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DETERMINING THE PHYSICO-MECHANICAL CHARACTERISTICS OF MAIZE STALKS FORDESIGNING HARVESTER.

Byline: A. Y. Seflek

ABSTRACT

Physical characteristics of crops and plants are significant issues in designing machinery to harvest them.Therefore in the present study, general physical properties, bending stress, modulus of elasticity, shear stress and specific shearing energy were determined over stalks of 10 different maize (Zeamays L.) cultivars. Test specimens were taken from three different locations of stalks as of upper section, middle section and bottom section. Average moisture contents of upper, middle and bottom sections were respectively observed as 78.18, 73.87 and 69.91%. The average bending force varied between 40 -459.3N and the average modulus of elasticity varied between 10.04-673.84 MPa. The modulus of elasticity decreased with increasing stalk diameters. Variance analysis revealed that Bora, SX-689, MocejonI and DK-585 were similar cultivars and their modulus of elasticity were greater than the other cultivars (P<0.01).

The results also showed decreasing shearing stress and specific shearing energy values toward the upper sections of the stalks. The maximum shearing stress and the specific shearing energy were 5.27MPa and 213.03 mJmm-2, respectively. According to variance analysis, the cultivarsSX-689 and Mocejon-I were also found to be as similar varieties and their specific shearing energies were greater than the other cultivars (P < 0.01). Both the shearing stress and specific shearing energy were found to be higher along the bottom section of the stalks due to the structural heterogeneity.

Key word: Maize, bending stress, modulus of elasticity, shearing stress, specific shearing energy.

INTRODUCTION

Maize silage is cultivated over 337.159ha land area with 14.9million ton annual production and 44500kgha-1 yield in Turkey (TUIK, 2012). It is the third cereal crop of the country after wheat and barley.Maize has a remarkable place in human and animal feeding and a significant industrial cash crop. Of the annual production, 35% is used for human nutrition, 30% is used for animal feeding and 20% is used in again livestock feed industry. It is also a silage crop and cultivation lands are increasing in each day (Keskin et al.,2005). Maize is harvested with silage machines and combine harvesters.The cultivar plays a significant role in the specific energy consumptionof the harvester. Through selection of proper cultivar, considerable savings can be achieved in specific energy consumption of the harvesters and silage machines. Therefore, physico-mechanical characteristics of maize stalks should be known or determined for proper operation of such devices.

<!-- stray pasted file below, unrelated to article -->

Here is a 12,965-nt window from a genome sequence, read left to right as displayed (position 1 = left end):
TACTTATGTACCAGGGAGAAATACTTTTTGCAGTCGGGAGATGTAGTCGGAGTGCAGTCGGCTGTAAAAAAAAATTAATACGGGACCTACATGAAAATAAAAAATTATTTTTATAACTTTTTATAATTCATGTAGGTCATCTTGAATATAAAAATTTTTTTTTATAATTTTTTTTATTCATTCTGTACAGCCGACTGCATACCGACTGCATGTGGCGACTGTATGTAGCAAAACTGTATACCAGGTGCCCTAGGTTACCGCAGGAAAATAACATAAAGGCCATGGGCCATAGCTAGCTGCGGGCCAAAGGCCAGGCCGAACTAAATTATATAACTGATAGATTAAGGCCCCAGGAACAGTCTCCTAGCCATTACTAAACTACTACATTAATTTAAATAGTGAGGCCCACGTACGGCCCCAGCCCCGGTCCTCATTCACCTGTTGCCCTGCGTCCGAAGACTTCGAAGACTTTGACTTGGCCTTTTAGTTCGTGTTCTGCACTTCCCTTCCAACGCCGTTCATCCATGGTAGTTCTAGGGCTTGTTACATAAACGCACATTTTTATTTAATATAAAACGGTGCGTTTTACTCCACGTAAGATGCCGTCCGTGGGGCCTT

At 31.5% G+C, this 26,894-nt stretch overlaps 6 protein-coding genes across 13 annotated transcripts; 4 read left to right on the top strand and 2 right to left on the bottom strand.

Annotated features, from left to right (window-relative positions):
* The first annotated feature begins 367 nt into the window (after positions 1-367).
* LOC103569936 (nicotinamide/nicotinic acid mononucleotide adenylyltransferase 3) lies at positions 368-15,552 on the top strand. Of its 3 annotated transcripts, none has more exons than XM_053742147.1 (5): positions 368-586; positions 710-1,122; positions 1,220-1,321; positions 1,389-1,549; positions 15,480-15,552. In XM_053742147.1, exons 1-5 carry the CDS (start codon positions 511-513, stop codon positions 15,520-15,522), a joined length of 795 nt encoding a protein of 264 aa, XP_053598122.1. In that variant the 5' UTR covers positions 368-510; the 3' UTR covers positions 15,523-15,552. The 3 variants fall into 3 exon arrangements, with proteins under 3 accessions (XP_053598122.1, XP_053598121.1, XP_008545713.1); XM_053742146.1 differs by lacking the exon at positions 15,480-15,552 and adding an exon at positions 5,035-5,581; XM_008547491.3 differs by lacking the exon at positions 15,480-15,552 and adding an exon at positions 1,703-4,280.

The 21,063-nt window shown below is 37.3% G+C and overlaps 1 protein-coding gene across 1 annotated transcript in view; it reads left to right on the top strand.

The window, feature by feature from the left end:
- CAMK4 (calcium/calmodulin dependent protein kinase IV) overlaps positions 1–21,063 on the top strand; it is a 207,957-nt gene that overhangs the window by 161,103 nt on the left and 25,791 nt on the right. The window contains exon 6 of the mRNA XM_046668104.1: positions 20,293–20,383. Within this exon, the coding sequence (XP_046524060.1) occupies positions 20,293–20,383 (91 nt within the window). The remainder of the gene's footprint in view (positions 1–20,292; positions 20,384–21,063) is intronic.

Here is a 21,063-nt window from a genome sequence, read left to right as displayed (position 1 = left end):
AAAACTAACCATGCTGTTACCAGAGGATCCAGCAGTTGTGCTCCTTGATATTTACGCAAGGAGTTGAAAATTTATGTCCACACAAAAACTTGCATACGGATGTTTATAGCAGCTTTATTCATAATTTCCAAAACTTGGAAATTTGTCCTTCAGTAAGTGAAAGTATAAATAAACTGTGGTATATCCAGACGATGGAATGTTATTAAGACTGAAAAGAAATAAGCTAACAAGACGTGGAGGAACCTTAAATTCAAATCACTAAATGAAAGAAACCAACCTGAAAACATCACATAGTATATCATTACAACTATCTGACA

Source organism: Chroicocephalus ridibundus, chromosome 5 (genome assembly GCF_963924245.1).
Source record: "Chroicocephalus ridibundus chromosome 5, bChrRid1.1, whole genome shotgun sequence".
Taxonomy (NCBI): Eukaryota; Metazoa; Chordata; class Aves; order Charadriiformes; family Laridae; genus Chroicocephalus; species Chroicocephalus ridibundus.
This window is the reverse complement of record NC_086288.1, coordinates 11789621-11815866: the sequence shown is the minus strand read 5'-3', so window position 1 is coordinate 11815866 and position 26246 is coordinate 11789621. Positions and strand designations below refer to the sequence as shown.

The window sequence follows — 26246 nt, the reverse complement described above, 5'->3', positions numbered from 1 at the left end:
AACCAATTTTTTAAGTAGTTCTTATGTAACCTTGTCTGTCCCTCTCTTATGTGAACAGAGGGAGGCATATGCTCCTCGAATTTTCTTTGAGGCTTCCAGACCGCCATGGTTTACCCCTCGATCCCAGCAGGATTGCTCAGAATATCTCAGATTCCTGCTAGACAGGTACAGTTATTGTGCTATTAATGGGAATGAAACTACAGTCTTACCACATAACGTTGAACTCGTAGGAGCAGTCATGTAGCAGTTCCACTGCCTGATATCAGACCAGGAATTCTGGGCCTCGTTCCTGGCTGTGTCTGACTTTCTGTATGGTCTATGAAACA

Among those characteristics, compression, tension, bending, density and friction are the most significant ones influencing the harvest of corn stalks. Such characteristics totally depend on species, variety, stalk diameter, maturity, moisture content and cellular structure (Bright andKleis, 1964; Persson, 1987). Thosecharacteristics also vary from one section to another of the stalks. Empirical methods are not sufficient alone in design of plant handling and processing equipment without a previous knowledge of physic-mechanical characteristics of the relevant plant or crop.Thus, physical properties of agricultural materials are very important for designing machinery for them.

Various studies have been conducted to determine the mechanical properties of plants and crops. Curtis and Hendrick (1969) determined that the section modulus in bending varied with the third power of the diameter for cotton stalks of diameters ranging from 7 to 16 mm. The modulus of elasticity varied from 600 to 3500 MPa. Prince et al.(1969) studied the modulus of rigidity of green lucerne and oven-dried specimens and observed the mean values of 0.225 and 1.45 GPa, respectively. Sakharow et al. (1984) reported that the required force to cut the stretched stalks was 50% less than that of unbelted stalks. Chattopadhyay and Pandey (1999) determined the bending stress for sorghum as 40-53 MPa and 45-65 MPa at the seed stage and forage stage, respectively.